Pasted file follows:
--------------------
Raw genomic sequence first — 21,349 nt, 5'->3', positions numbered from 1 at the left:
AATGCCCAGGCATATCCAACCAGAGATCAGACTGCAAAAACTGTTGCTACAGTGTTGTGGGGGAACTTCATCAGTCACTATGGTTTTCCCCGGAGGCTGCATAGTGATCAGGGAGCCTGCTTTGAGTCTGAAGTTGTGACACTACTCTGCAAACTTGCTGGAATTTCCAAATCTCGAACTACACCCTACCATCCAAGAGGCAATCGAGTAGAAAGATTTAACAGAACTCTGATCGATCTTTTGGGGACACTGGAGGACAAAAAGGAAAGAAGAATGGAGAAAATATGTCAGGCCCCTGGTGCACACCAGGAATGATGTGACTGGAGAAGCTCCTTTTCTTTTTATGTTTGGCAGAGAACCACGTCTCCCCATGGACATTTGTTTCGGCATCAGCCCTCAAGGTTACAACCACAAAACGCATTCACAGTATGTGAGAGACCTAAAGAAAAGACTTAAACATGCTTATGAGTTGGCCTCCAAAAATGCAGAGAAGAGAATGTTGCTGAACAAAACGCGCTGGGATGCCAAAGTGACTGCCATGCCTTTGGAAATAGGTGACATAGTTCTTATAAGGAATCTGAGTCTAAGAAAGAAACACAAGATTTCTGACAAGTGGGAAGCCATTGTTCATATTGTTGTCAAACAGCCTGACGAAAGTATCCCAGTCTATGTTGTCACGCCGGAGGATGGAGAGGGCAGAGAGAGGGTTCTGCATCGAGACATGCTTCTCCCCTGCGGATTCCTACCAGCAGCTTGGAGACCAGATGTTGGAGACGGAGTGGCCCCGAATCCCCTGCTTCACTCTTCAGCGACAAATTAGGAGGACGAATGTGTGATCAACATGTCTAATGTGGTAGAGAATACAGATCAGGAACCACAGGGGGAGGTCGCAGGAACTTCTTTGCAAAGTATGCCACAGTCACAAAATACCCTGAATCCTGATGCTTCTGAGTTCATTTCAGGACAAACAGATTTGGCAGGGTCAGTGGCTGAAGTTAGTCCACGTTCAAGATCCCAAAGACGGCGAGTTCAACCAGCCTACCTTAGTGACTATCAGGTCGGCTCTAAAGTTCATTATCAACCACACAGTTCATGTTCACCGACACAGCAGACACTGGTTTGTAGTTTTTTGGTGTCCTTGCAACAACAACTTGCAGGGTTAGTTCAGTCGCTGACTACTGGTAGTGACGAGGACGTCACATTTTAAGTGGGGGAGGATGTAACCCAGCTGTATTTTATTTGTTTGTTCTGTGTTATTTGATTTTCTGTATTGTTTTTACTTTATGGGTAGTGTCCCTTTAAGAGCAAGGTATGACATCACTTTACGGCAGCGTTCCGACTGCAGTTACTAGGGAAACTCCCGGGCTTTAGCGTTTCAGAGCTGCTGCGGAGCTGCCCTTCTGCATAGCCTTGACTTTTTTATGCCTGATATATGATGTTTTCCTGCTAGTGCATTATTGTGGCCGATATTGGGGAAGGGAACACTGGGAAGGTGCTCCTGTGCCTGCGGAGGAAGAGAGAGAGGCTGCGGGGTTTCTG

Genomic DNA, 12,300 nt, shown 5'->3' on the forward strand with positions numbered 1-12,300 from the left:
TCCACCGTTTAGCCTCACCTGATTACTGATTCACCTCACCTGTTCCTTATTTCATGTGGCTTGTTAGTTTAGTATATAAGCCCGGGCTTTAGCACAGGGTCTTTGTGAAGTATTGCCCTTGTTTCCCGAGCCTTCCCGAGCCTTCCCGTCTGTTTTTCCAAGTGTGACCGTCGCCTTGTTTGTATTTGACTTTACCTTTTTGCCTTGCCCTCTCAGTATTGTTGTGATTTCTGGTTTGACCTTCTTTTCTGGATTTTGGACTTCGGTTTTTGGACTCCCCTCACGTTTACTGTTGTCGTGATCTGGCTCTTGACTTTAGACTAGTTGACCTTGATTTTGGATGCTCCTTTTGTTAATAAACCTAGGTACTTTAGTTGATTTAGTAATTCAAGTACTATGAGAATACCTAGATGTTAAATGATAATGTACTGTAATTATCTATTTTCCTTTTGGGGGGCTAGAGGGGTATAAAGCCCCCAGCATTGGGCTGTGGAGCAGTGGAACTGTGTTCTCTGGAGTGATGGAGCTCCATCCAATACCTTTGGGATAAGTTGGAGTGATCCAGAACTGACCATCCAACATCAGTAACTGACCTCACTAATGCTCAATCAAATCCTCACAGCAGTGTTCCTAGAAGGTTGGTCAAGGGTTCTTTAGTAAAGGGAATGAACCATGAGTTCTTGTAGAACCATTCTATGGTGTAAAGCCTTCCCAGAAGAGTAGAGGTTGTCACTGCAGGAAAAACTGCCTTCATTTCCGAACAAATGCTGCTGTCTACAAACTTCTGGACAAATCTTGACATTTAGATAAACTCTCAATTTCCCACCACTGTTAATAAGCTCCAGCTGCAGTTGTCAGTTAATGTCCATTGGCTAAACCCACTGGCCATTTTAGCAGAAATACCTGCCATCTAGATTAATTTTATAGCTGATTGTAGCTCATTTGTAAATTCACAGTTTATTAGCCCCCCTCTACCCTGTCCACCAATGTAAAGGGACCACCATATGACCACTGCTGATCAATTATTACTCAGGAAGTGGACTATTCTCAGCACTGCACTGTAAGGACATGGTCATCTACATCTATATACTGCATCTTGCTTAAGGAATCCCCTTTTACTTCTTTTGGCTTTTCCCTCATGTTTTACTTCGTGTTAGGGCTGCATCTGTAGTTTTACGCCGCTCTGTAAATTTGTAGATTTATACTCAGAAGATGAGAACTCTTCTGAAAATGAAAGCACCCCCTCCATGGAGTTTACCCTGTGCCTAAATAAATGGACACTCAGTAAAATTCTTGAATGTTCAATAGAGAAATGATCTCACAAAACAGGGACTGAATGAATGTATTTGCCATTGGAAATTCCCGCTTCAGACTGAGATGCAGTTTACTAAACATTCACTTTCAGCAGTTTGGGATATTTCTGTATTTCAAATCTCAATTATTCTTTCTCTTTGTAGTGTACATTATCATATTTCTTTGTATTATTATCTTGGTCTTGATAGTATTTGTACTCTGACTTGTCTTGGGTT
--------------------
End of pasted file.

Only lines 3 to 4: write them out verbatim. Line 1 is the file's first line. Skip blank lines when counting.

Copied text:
Genomic DNA, 12,300 nt, shown 5'->3' on the forward strand with positions numbered 1-12,300 from the left:
TCCACCGTTTAGCCTCACCTGATTACTGATTCACCTCACCTGTTCCTTATTTCATGTGGCTTGTTAGTTTAGTATATAAGCCCGGGCTTTAGCACAGGGTCTTTGTGAAGTATTGCCCTTGTTTCCCGAGCCTTCCCGAGCCTTCCCGTCTGTTTTTCCAAGTGTGACCGTCGCCTTGTTTGTATTTGACTTTACCTTTTTGCCTTGCCCTCTCAGTATTGTTGTGATTTCTGGTTTGACCTTCTTTTCTGGATTTTGGACTTCGGTTTTTGGACTCCCCTCACGTTTACTGTTGTCGTGATCTGGCTCTTGACTTTAGACTAGTTGACCTTGATTTTGGATGCTCCTTTTGTTAATAAACCTAGGTACTTTAGTTGATTTAGTAATTCAAGTACTATGAGAATACCTAGATGTTAAATGATAATGTACTGTAATTATCTATTTTCCTTTTGGGGGGCTAGAGGGGTATAAAGCCCCCAGCATTGGGCTGTGGAGCAGTGGAACTGTGTTCTCTGGAGTGATGGAGCTCCATCCAATACCTTTGGGATAAGTTGGAGTGATCCAGAACTGACCATCCAACATCAGTAACTGACCTCACTAATGCTCAATCAAATCCTCACAGCAGTGTTCCTAGAAGGTTGGTCAAGGGTTCTTTAGTAAAGGGAATGAACCATGAGTTCTTGTAGAACCATTCTATGGTGTAAAGCCTTCCCAGAAGAGTAGAGGTTGTCACTGCAGGAAAAACTGCCTTCATTTCCGAACAAATGCTGCTGTCTACAAACTTCTGGACAAATCTTGACATTTAGATAAACTCTCAATTTCCCACCACTGTTAATAAGCTCCAGCTGCAGTTGTCAGTTAATGTCCATTGGCTAAACCCACTGGCCATTTTAGCAGAAATACCTGCCATCTAGATTAATTTTATAGCTGATTGTAGCTCATTTGTAAATTCACAGTTTATTAGCCCCCCTCTACCCTGTCCACCAATGTAAAGGGACCACCATATGACCACTGCTGATCAATTATTACTCAGGAAGTGGACTATTCTCAGCACTGCACTGTAAGGACATGGTCATCTACATCTATATACTGCATCTTGCTTAAGGAATCCCCTTTTACTTCTTTTGGCTTTTCCCTCATGTTTTACTTCGTGTTAGGGCTGCATCTGTAGTTTTACGCCGCTCTGTAAATTTGTAGATTTATACTCAGAAGATGAGAACTCTTCTGAAAATGAAAGCACCCCCTCCATGGAGTTTACCCTGTGCCTAAATAAATGGACACTCAGTAAAATTCTTGAATGTTCAATAGAGAAATGATCTCACAAAACAGGGACTGAATGAATGTATTTGCCATTGGAAATTCCCGCTTCAGACTGAGATGCAGTTTACTAAACATTCACTTTCAGCAGTTTGGGATATTTCTGTATTTCAAATCTCAATTATTCTTTCTCTTTGTAGTGTACATTATCATATTTCTTTGTATTATTATCTTGGTCTTGATAGTATTTGTACTCTGACTTGTCTTGGGTT